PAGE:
The scent of baked goods wafts towards you as the supermarket doors glide open. Your stomach rumbles and your mouth waters at the sight and smell of so much food.
Approximately 40,000 products are available in an average North American supermarket. Despite your best intentions, you succumb to the deals and offers that you don’t really need. Hey, why not get two bags of chips for the price of one? Before you know it, your shopping cart is full and that chocolate bar you grabbed at the checkout is in your mouth.
One bar won’t hurt, right?
If this sounds familiar, you’re not alone. It is now widely accepted that we are living in a food environment that does not value health. This “obesogenic environment” does not provide a set of rules to ensure easy and equitable access to healthy, affordable food. And evidence is mounting that some foods, particularly those high in fat, salt and sugar, are not easy to resist.
Food addiction actually shares common brain activity with alcohol addiction. And these high-fat, high-sugar foods also tend to be cheap and readily available, and strongly linked with chronic disease.
Blame and shame for unhealthy behaviours occur because obesity is often framed as an issue of personal responsibility. In this narrative, we alone are responsible for what goes into our mouths. If we gain weight, it is a result of gluttony, sloth and a lack of willpower.
Any attempts to restructure our food environments so they are more supportive of health are often criticized as denying freedom of choice. Initiatives such as taxes on sugary drinks, for example, are referred to as the actions of a “nanny state.” Food manufacturers and retailers seem particularly fond of this argument. They actively promote a belief that the global obesity crisis results primarily from lack of exercise (“energy-out”) and deliberately minimize the impact of over-eating processed foods and drinks (“energy-in.”)
But what if we reframe the debate over personal choice and collective responsibility by thinking of our modern food environment in the same way as the legal defence of criminal entrapment?
Criminal entrapment occurs when law enforcement sets people up to commit a crime they may not otherwise commit, then punishes them for it. A successful entrapment case requires the defendant to prove three things:
The idea of committing the crime came from law enforcement officers, rather than the defendant.
The law enforcement officers induced the person to commit the crime, using coercive or persuasive tactics.
The defendant was not ready and willing to commit this type of crime before being induced to do so.
Let’s explore what it looks like if the food industry is put into the role of law enforcement, and the defendant is you — a member of society trying to make healthy food choices. The food industry heavily markets unhealthy food products, particularly to children, inducing over-consumption (the crime). Unfortunately, their business model often depends on it.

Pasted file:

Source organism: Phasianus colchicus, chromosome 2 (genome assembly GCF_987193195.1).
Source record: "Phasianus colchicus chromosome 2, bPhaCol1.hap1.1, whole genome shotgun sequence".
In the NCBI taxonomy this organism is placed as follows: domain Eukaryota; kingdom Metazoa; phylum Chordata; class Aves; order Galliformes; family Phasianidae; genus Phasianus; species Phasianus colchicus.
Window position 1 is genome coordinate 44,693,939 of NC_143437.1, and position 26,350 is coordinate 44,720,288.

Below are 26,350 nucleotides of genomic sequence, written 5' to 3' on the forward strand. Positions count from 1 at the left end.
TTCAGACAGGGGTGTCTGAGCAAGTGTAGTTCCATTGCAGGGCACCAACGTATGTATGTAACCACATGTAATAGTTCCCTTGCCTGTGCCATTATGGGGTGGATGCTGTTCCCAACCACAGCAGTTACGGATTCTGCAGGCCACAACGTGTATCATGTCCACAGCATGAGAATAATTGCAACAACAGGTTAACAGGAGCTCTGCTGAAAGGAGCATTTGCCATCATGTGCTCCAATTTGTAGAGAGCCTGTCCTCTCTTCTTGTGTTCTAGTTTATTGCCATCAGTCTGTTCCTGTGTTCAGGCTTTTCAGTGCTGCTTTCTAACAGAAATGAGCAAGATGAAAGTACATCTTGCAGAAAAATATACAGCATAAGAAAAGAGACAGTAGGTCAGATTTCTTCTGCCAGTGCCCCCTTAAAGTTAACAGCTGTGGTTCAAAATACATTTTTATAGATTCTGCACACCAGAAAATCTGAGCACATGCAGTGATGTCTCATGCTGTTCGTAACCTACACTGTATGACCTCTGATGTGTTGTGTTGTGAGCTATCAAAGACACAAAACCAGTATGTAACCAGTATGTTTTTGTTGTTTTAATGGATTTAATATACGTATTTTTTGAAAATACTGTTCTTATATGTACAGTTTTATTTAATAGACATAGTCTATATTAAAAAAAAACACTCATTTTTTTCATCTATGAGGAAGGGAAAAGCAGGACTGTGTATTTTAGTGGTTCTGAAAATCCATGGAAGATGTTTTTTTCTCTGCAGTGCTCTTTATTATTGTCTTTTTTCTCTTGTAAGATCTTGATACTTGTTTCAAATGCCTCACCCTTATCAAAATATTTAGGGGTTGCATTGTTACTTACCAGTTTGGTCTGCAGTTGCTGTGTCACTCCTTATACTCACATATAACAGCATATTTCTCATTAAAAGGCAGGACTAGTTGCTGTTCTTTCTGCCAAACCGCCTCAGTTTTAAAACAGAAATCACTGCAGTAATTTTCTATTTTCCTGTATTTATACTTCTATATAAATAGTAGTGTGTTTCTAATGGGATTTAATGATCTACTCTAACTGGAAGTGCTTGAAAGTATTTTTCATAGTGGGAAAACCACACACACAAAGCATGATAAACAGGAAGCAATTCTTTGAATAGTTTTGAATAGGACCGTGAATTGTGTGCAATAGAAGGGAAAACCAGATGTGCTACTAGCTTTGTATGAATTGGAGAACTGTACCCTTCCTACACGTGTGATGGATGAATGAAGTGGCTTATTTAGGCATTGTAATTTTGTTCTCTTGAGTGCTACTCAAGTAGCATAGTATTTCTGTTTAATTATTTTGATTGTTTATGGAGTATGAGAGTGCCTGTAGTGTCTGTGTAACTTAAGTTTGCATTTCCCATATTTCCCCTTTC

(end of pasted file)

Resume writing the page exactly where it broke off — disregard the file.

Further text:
Food marketing frequently uses persuasive tactics to tempt you to eat (and overeat) their products. Examples include supersizing, meal deals, buy-one-get-one-free offers and priority product placement.
You find yourself in an environment that undermines healthy eating, and instead pushes energy-dense, nutrient-poor foods. These are cheap to buy, heavily promoted and, let’s face it, often very tasty. The food industry has spent a great deal of money working out what pushes your buttons when it comes to flavour and taste.
Faced with all this temptation, you duly commit the crime of over-consumption (the trap), often unaware of the environmental cues and manipulations to which you have been exposed. In this example, all three components outlined above are present:
The idea of committing the “crime” of over-consumption came from the food industry, rather than you.
The food industry induced you to commit the crime of over-consumption using persuasive tactics.
As you tried to make healthy food choices, you weren’t ready and willing to commit this crime before being induced to do so.
Of course, not everyone is going to fall victim to this “environmental entrapment.” But we have enough evidence to know that — while people are aware of the dangers of over-consuming energy-dense, nutrient-poor foods — healthy eating is not easy. Our modern food environment is not reflective of current recommendations for good health, or for protecting ourselves against diseases such as cancer. Nor is it supportive of health within populations that are most at risk, like children or those experiencing food insecurity.
Can reframing the issue around environmental entrapment help to mobilize public support for healthier food environments?
If nothing else, it may start a conversation about the quality of our food supply, and the tactics that the food industry uses to undermine our abilities to eat in ways that lessen the burden of chronic diseases.